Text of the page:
In the Hot Seat: Stephen Dowd

Travel Weekly senior editor Kenneth Kiesnoski spoke with Stephen Dowd, CEO of the British Incoming Tour Operators Association (BITOA), about the outlook for U.K. tourism this year.

Q: Official figures showed a surprising 12% drop in arrivals from the U.S. through June, when many expected a rebound to begin. What's the BITOA's forecast for the rest of the year?

A:The pickup in numbers is actually quite good for forward bookings -- those held at the end of June for the three subsequent months through September -- which are looking to be up by 3.5% this month.

I think the number of visitors in June and July last year was falsely inflated due to the Golden Jubilee of Queen Elizabeth II, so keeping somewhat level is actually very good. I think we'll end up flat or just in the positive for July, but it's really going to jump in September and October.

Q: VisitBritain head Rob Franklin said it's pointless to compare today's trans-atlantic market with the pre-9/11 glory days. Do you think U.S. arrivals in Britain will ever rebound?

A: I don't think they will "rebound" because the market's changed dramatically. People are more conscious of the implications of travel. But over a period of time, they'll get back in the habit of traveling again. The underlying thing is rebuilding confidence.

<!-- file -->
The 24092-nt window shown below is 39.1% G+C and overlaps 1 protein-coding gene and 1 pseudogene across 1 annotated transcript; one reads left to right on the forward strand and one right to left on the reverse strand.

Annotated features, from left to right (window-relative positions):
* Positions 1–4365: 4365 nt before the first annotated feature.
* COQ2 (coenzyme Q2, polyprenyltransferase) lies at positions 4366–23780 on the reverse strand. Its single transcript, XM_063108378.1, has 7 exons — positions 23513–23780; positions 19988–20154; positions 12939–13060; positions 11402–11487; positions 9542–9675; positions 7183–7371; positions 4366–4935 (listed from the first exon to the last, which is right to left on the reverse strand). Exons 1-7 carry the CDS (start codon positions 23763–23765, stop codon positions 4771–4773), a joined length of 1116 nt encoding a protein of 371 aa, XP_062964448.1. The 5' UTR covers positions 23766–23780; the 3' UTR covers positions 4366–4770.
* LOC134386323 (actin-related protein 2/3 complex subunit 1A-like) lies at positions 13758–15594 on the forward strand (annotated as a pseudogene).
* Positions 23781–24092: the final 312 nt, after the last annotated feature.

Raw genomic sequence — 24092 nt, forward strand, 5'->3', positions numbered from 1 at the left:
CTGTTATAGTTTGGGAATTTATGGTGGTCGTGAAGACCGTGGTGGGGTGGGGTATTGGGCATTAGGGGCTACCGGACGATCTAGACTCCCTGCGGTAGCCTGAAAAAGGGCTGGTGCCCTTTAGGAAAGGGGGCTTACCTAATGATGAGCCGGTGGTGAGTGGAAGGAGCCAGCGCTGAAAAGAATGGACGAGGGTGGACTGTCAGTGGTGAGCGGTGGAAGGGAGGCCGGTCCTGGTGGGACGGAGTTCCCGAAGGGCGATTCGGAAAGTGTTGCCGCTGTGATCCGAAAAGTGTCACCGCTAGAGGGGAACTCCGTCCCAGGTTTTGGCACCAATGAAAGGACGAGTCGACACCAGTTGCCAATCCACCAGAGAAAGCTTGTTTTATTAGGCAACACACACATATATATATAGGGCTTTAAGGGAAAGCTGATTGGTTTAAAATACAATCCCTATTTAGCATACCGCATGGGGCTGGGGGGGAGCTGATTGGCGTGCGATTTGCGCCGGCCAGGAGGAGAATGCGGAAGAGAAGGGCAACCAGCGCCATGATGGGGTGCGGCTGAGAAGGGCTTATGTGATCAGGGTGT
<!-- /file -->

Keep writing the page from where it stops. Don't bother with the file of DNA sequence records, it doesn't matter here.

Q: Contrary to the U.S. dip, your research shows growth in arrivals from Europe. Can sheer volume from Europe make up for a shortage of high-spending U.S. visitors?

A: In 2002, Americans accounted for 20% of visitors, but the revenue from them is out of proportion to the revenue from other countries.

VisitBritain just released monthly figures for June for foreign visitors, and they're calling it a "bumper" month, which upsets me a little bit because it's spinning the numbers rather than being honest about things. It sends the wrong messages that everything's rosy in the garden when it's not.

Yes, the overall numbers are up, but the reality is our revenue still is down 15% -- because we really need the long-haul passengers back.

Q: Some tourist boards are pushing European short breaks for Americans. Is this feasible for Britain?

A: It's the wrong attitude. People coming to Britain really need to get out of London and into the country and smaller towns and cities, and you can't do that on a short break.

And it's a mistake to think that if you get them to come for a weekend, it will entice them to return in six months' time for a two-week stay. As much as we hate to say it, it's a bit of a bind to get on a plane and fly across the Atlantic.

Q: What drives the U.S. bookings you do get?

A: Price is a big consideration, but that can't last. Value for money will underpin everything. People eventually are going to ask if they're getting good value.

To contact reporter Kenneth Kiesnoski, send e-mail to [email protected].

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